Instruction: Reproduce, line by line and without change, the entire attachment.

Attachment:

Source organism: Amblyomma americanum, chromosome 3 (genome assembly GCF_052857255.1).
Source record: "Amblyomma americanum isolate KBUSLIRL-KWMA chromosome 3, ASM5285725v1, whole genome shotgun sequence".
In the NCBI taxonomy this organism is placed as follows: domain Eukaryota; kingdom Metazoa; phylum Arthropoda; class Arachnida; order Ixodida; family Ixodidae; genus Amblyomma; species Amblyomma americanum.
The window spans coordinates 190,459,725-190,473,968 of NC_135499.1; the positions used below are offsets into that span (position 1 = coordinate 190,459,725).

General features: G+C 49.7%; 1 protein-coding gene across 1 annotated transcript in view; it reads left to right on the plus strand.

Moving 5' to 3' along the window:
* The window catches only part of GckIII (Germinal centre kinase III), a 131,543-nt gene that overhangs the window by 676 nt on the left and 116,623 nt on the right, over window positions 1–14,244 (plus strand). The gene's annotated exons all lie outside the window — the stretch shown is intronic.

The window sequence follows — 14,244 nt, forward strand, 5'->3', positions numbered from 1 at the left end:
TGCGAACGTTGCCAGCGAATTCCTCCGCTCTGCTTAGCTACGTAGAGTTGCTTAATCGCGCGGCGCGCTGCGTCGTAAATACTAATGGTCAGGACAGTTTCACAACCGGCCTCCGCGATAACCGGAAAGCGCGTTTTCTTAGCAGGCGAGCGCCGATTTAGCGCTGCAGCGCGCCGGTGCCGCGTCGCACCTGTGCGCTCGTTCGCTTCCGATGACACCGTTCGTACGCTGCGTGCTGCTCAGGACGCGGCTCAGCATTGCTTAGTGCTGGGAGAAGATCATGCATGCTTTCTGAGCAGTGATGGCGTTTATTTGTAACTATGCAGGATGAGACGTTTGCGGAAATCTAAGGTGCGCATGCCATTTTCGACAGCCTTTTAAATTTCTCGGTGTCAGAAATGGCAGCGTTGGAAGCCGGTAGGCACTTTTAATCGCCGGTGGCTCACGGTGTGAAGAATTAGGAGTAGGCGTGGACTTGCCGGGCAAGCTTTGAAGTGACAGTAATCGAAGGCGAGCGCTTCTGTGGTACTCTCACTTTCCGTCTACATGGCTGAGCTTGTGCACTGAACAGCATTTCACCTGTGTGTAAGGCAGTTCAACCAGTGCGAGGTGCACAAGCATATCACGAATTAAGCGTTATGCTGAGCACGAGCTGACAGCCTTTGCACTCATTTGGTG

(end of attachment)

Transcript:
Source organism: Amblyomma americanum, chromosome 3 (genome assembly GCF_052857255.1).
Source record: "Amblyomma americanum isolate KBUSLIRL-KWMA chromosome 3, ASM5285725v1, whole genome shotgun sequence".
In the NCBI taxonomy this organism is placed as follows: domain Eukaryota; kingdom Metazoa; phylum Arthropoda; class Arachnida; order Ixodida; family Ixodidae; genus Amblyomma; species Amblyomma americanum.
The window spans coordinates 190,459,725-190,473,968 of NC_135499.1; the positions used below are offsets into that span (position 1 = coordinate 190,459,725).

General features: G+C 49.7%; 1 protein-coding gene across 1 annotated transcript in view; it reads left to right on the plus strand.

Moving 5' to 3' along the window:
* The window catches only part of GckIII (Germinal centre kinase III), a 131,543-nt gene that overhangs the window by 676 nt on the left and 116,623 nt on the right, over window positions 1–14,244 (plus strand). The gene's annotated exons all lie outside the window — the stretch shown is intronic.

The window sequence follows — 14,244 nt, forward strand, 5'->3', positions numbered from 1 at the left end:
TGCGAACGTTGCCAGCGAATTCCTCCGCTCTGCTTAGCTACGTAGAGTTGCTTAATCGCGCGGCGCGCTGCGTCGTAAATACTAATGGTCAGGACAGTTTCACAACCGGCCTCCGCGATAACCGGAAAGCGCGTTTTCTTAGCAGGCGAGCGCCGATTTAGCGCTGCAGCGCGCCGGTGCCGCGTCGCACCTGTGCGCTCGTTCGCTTCCGATGACACCGTTCGTACGCTGCGTGCTGCTCAGGACGCGGCTCAGCATTGCTTAGTGCTGGGAGAAGATCATGCATGCTTTCTGAGCAGTGATGGCGTTTATTTGTAACTATGCAGGATGAGACGTTTGCGGAAATCTAAGGTGCGCATGCCATTTTCGACAGCCTTTTAAATTTCTCGGTGTCAGAAATGGCAGCGTTGGAAGCCGGTAGGCACTTTTAATCGCCGGTGGCTCACGGTGTGAAGAATTAGGAGTAGGCGTGGACTTGCCGGGCAAGCTTTGAAGTGACAGTAATCGAAGGCGAGCGCTTCTGTGGTACTCTCACTTTCCGTCTACATGGCTGAGCTTGTGCACTGAACAGCATTTCACCTGTGTGTAAGGCAGTTCAACCAGTGCGAGGTGCACAAGCATATCACGAATTAAGCGTTATGCTGAGCACGAGCTGACAGCCTTTGCACTCATTTGGTG